Outdoor Survival: How Prepared Are You?

Being prepared for the outdoors should not be taken lightly and as a guide you should be well prepared for any trip. Personally I thought that if I had a first aid kit, some extra clothes and some provisions I was ready for anything that might happen on a day trip to the river. Recently I got registered to guide fly fishing trips in remote areas in another state. This proved to be one of the most difficult tests I ever had to pass for guiding. But it made me realize that a lot can go wrong in the wilderness and that maybe I wasn’t as prepared as I thought I was. Here are a few preparation tips to consider if you are a guide or if you are getting guided.

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Symptoms: Learn the symptoms/signs of health conditions such as; Shock, Hypothermia, Diabetes, Heat Stroke/ Dehydration, Cold Water Immersion. It is important to know how to handle a situation if one of your clients experiences these symptoms. It is also important to ask if your client(s) has any type of health condition during your trip briefing.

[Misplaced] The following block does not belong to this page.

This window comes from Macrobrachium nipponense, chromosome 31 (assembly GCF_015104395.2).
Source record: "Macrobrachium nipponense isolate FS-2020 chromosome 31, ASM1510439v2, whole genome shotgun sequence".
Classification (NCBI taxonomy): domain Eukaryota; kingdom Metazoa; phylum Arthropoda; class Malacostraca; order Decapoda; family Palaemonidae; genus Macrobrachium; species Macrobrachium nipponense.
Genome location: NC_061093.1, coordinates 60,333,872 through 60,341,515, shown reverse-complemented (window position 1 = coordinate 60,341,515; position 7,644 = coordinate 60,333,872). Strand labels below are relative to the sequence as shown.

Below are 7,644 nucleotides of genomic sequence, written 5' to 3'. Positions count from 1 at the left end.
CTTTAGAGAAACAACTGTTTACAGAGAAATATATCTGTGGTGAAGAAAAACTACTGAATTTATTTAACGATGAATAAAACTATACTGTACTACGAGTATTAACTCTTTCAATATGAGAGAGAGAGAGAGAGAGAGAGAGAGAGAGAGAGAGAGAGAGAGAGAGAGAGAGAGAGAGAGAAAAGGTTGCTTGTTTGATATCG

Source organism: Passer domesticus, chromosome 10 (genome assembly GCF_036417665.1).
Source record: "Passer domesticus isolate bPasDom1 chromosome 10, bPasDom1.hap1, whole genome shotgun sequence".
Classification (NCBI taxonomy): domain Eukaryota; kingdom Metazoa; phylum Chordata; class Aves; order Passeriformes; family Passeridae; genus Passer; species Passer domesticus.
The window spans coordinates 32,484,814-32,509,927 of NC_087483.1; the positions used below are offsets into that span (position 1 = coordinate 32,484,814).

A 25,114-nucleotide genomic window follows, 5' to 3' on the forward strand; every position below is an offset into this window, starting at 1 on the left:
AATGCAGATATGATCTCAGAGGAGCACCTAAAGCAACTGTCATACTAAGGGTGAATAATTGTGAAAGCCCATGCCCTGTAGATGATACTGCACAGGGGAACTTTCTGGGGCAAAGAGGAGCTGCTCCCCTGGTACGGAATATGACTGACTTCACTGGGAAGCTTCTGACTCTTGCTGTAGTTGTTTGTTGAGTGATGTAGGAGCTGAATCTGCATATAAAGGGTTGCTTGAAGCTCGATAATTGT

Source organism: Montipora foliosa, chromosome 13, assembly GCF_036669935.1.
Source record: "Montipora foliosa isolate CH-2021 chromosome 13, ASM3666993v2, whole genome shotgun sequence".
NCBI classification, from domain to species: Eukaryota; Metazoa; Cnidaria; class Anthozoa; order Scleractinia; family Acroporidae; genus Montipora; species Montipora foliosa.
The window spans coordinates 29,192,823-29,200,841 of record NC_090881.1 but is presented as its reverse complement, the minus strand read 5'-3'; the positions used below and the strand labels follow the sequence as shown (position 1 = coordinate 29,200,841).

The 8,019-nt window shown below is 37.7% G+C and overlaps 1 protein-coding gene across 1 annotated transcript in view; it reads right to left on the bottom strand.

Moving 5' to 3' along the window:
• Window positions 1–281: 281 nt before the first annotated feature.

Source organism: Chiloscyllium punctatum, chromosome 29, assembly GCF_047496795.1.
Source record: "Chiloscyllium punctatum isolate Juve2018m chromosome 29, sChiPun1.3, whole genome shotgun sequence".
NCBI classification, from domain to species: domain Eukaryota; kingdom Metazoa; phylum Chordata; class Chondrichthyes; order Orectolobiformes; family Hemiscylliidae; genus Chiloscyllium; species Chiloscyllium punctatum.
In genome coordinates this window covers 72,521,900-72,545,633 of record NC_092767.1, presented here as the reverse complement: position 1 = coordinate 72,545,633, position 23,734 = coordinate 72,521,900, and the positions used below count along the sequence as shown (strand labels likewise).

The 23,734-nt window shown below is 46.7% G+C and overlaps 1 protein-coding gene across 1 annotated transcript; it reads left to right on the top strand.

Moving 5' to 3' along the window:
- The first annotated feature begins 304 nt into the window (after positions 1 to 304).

CPR/First Aid: Every guide needs to be certified in CPR & First Aid. Knowing how to preform these basic life saving techniques can make the difference between someone living or dying.

Supplies: First Aid Kits, Water, Food & Clothing are all good basics to have with you during a trip. One of the more important items to carry are waterproof matches. These will help you create a fire quickly should you need to heat up a client who has mild hypothermia symptoms. Whistles are another item that should be carried/provided to clients. This will allow you and clients to make loud noise should you become separated in the the woods or on the river.

Trip Briefing: This is one of the most important steps when taking anyone on a guided trips. Ask questions about health, physical condition, allergies and limitations. This will allow you to make a good decision on where to bring you clients based on their requirements. It will also allow you to prepare more extensively for a client with health conditions.

Take the time this winter to educate yourself on how to be prepared for a catastrophic event in the outdoors. You will be surprised on the amount of information online that can better prepare you for an unfortunate event.

One thought on “Outdoor Survival: How Prepared Are You?

  1. Tyler Bowman

    Great post, safety first indeed! I have had great luck with Adventure Medical Kits, http://www.adventuremedicalkits.com

    Check out their “Steelhead” bag, designed for wet weather use this small medical kit will do the trick for most fly fishing excursions.

    What is on everyones medical kit list?

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